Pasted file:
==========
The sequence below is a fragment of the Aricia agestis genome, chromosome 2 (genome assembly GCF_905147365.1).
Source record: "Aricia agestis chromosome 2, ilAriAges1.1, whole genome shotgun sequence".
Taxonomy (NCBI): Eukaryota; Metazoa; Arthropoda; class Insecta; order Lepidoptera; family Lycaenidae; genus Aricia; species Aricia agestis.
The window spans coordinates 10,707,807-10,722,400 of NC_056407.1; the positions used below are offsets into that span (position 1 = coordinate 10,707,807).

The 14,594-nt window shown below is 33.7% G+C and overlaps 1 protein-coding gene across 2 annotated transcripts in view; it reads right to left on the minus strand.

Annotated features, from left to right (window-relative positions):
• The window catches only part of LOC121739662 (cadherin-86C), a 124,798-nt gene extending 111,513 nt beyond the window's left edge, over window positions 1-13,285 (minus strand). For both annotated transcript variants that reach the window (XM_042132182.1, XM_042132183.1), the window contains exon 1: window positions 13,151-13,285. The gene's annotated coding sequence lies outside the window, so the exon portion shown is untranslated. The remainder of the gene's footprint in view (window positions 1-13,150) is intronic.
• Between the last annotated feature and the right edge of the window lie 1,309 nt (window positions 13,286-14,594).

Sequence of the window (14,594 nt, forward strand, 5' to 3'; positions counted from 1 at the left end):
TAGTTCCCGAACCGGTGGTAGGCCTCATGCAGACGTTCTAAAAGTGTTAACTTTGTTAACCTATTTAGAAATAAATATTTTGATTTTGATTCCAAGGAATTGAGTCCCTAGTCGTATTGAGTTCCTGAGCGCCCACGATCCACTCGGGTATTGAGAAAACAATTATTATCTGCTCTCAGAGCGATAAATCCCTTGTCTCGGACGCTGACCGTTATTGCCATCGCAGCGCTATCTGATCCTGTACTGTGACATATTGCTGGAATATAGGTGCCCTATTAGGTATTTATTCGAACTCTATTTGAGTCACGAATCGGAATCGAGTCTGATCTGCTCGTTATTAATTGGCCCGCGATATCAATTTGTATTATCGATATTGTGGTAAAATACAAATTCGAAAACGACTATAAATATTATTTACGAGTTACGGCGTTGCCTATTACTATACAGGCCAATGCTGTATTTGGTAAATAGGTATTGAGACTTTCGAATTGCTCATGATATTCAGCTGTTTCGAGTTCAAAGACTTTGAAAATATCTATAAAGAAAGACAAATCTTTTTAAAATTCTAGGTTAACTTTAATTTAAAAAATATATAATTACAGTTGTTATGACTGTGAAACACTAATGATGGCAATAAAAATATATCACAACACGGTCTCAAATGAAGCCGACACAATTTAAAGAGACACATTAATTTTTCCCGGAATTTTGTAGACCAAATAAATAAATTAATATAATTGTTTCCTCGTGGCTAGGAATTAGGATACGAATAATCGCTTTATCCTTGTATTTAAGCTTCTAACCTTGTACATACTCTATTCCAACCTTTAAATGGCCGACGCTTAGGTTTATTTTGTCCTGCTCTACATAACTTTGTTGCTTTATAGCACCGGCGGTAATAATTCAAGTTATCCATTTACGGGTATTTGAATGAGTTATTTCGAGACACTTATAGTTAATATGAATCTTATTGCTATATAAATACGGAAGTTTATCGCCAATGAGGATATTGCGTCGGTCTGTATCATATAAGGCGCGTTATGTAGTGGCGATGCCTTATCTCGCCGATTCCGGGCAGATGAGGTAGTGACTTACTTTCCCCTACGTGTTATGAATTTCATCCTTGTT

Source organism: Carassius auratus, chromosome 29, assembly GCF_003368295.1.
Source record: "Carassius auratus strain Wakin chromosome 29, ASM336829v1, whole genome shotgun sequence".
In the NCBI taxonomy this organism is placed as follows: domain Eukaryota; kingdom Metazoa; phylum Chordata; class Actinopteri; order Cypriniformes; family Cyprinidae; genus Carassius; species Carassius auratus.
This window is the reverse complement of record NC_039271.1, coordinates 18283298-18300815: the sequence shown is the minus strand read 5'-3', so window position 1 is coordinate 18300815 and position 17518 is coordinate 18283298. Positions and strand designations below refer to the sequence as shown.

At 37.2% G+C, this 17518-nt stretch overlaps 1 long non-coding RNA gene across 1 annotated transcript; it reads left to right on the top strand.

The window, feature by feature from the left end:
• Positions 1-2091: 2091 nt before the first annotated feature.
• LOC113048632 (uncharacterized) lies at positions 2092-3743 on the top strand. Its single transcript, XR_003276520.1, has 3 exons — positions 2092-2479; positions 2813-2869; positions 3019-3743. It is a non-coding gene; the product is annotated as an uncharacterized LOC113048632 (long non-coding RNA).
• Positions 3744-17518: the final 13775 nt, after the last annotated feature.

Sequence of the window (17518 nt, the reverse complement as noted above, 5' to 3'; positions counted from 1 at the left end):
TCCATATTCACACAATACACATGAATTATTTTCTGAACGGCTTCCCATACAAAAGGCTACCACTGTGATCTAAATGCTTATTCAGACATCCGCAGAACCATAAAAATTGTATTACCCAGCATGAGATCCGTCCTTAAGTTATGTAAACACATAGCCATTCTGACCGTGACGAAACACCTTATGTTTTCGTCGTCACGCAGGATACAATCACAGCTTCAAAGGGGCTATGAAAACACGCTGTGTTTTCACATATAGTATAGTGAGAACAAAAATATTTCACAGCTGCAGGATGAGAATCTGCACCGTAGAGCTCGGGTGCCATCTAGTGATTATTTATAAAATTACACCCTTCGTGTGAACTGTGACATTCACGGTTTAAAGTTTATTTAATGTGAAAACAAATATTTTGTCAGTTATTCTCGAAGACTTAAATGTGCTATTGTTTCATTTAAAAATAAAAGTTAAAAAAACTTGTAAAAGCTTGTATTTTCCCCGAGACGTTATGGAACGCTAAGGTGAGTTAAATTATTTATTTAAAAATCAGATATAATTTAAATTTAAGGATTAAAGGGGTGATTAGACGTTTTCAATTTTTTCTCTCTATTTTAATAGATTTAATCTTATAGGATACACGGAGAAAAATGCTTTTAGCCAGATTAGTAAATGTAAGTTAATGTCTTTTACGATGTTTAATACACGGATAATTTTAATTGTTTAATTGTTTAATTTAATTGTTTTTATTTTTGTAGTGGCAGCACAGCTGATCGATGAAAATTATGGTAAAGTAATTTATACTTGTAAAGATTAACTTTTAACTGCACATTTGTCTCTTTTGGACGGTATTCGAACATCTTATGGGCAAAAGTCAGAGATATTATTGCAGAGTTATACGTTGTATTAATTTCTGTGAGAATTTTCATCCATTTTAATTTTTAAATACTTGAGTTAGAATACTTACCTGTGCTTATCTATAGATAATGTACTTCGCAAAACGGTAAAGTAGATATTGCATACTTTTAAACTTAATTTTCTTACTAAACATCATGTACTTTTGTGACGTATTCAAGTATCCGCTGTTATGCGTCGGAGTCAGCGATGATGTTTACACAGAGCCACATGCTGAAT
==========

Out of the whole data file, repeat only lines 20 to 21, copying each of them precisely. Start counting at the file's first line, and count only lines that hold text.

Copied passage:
Sequence of the window (17518 nt, the reverse complement as noted above, 5' to 3'; positions counted from 1 at the left end):
TCCATATTCACACAATACACATGAATTATTTTCTGAACGGCTTCCCATACAAAAGGCTACCACTGTGATCTAAATGCTTATTCAGACATCCGCAGAACCATAAAAATTGTATTACCCAGCATGAGATCCGTCCTTAAGTTATGTAAACACATAGCCATTCTGACCGTGACGAAACACCTTATGTTTTCGTCGTCACGCAGGATACAATCACAGCTTCAAAGGGGCTATGAAAACACGCTGTGTTTTCACATATAGTATAGTGAGAACAAAAATATTTCACAGCTGCAGGATGAGAATCTGCACCGTAGAGCTCGGGTGCCATCTAGTGATTATTTATAAAATTACACCCTTCGTGTGAACTGTGACATTCACGGTTTAAAGTTTATTTAATGTGAAAACAAATATTTTGTCAGTTATTCTCGAAGACTTAAATGTGCTATTGTTTCATTTAAAAATAAAAGTTAAAAAAACTTGTAAAAGCTTGTATTTTCCCCGAGACGTTATGGAACGCTAAGGTGAGTTAAATTATTTATTTAAAAATCAGATATAATTTAAATTTAAGGATTAAAGGGGTGATTAGACGTTTTCAATTTTTTCTCTCTATTTTAATAGATTTAATCTTATAGGATACACGGAGAAAAATGCTTTTAGCCAGATTAGTAAATGTAAGTTAATGTCTTTTACGATGTTTAATACACGGATAATTTTAATTGTTTAATTGTTTAATTTAATTGTTTTTATTTTTGTAGTGGCAGCACAGCTGATCGATGAAAATTATGGTAAAGTAATTTATACTTGTAAAGATTAACTTTTAACTGCACATTTGTCTCTTTTGGACGGTATTCGAACATCTTATGGGCAAAAGTCAGAGATATTATTGCAGAGTTATACGTTGTATTAATTTCTGTGAGAATTTTCATCCATTTTAATTTTTAAATACTTGAGTTAGAATACTTACCTGTGCTTATCTATAGATAATGTACTTCGCAAAACGGTAAAGTAGATATTGCATACTTTTAAACTTAATTTTCTTACTAAACATCATGTACTTTTGTGACGTATTCAAGTATCCGCTGTTATGCGTCGGAGTCAGCGATGATGTTTACACAGAGCCACATGCTGAAT